If not intelligence, then what explains the difference between wealth and financial lack? And what do sticky, gooey marshmallows have to do with it?
In the 1960s, Stanford University psychology researcher Walter Mischel conducted a longitudinal study. Mischel placed marshmallows in front of hungry four-year-old children. He told them they could have one marshmallow now, or if they could wait several minutes, they could have two. Some children quickly grabbed the marshmallow and ate it. Others waited.
Mischel followed the group and found that 14 years later, the children who eagerly devoured the first marshmallow weren't faring as well as the children who had waited for two marshmallows. Years later, the "grabbers" suffered low self-esteem. Teachers and parents viewed these kids as stubborn, prone to envy and easily frustrated. The "wait-for-two-fers" possessed better coping skills; were more socially competent, optimistic, self-assertive, dependable and trustworthy; and scored about 210 points higher on their SATs.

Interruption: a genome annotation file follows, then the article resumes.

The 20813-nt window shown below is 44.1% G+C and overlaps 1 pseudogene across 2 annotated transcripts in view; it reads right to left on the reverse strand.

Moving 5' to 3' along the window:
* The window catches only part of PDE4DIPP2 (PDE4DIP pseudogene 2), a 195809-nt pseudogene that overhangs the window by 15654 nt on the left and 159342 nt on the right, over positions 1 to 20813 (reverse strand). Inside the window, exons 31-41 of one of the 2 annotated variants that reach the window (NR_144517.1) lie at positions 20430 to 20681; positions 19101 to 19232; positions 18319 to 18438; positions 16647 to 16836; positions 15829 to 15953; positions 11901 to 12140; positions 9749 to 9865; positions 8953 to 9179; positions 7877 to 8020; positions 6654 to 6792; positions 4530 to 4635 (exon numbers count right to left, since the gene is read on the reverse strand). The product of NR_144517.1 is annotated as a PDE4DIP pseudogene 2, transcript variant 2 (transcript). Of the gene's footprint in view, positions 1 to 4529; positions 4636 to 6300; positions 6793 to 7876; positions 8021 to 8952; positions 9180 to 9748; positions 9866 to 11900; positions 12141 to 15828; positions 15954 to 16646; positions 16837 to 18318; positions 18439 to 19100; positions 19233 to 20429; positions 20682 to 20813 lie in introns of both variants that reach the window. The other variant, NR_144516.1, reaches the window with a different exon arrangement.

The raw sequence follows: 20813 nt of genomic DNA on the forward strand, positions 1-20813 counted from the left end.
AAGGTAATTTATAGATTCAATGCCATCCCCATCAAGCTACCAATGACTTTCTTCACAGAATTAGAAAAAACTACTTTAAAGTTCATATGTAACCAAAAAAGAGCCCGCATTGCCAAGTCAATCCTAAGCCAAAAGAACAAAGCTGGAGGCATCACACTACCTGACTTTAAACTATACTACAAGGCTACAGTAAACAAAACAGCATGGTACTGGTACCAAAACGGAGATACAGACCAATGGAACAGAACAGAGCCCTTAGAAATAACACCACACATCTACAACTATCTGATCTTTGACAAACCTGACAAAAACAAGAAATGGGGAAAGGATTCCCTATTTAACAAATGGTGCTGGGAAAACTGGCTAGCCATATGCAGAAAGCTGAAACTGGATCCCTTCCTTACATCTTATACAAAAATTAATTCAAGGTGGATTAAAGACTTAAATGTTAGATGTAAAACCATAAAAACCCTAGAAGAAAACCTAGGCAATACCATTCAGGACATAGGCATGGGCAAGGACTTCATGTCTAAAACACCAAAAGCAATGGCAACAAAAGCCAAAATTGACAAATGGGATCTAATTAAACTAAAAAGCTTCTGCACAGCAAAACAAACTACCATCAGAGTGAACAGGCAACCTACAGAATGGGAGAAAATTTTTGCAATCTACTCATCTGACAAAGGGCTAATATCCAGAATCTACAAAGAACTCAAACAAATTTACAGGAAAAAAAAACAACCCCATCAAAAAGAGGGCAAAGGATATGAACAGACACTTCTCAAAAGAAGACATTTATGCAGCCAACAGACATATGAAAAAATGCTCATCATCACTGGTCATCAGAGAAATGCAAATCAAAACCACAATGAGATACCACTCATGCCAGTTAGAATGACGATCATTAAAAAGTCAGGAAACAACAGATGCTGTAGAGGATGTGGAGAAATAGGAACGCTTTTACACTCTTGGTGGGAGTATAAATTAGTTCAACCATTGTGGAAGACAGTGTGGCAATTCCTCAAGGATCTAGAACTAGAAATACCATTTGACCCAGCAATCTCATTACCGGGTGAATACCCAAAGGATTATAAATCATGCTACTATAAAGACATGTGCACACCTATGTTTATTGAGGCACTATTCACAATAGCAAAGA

Perhaps the key difference between between financial lack and wealth is not merely hard work or superior intelligence, but the ability to delay gratification.
What can the Marshmallow Test teach you about personal finance?
Avoid looking at marshmallows when you're hungry
During the Marshmallow Test, some successful kids reportedly covered their eyes so they couldn't see the tempting treat. Avoid temptation-- stay away from the mall when you're bored.
Save a marshmallow today and you'll eat well tomorrow
The children who waited for the second marshmallow were rewarded with a 100% return on their first marshmallow. Unleash the power of compounding and you'll be rich when you retire.
Drooling over s'mores? Wipe your chin and wait for the hot goo to cool--...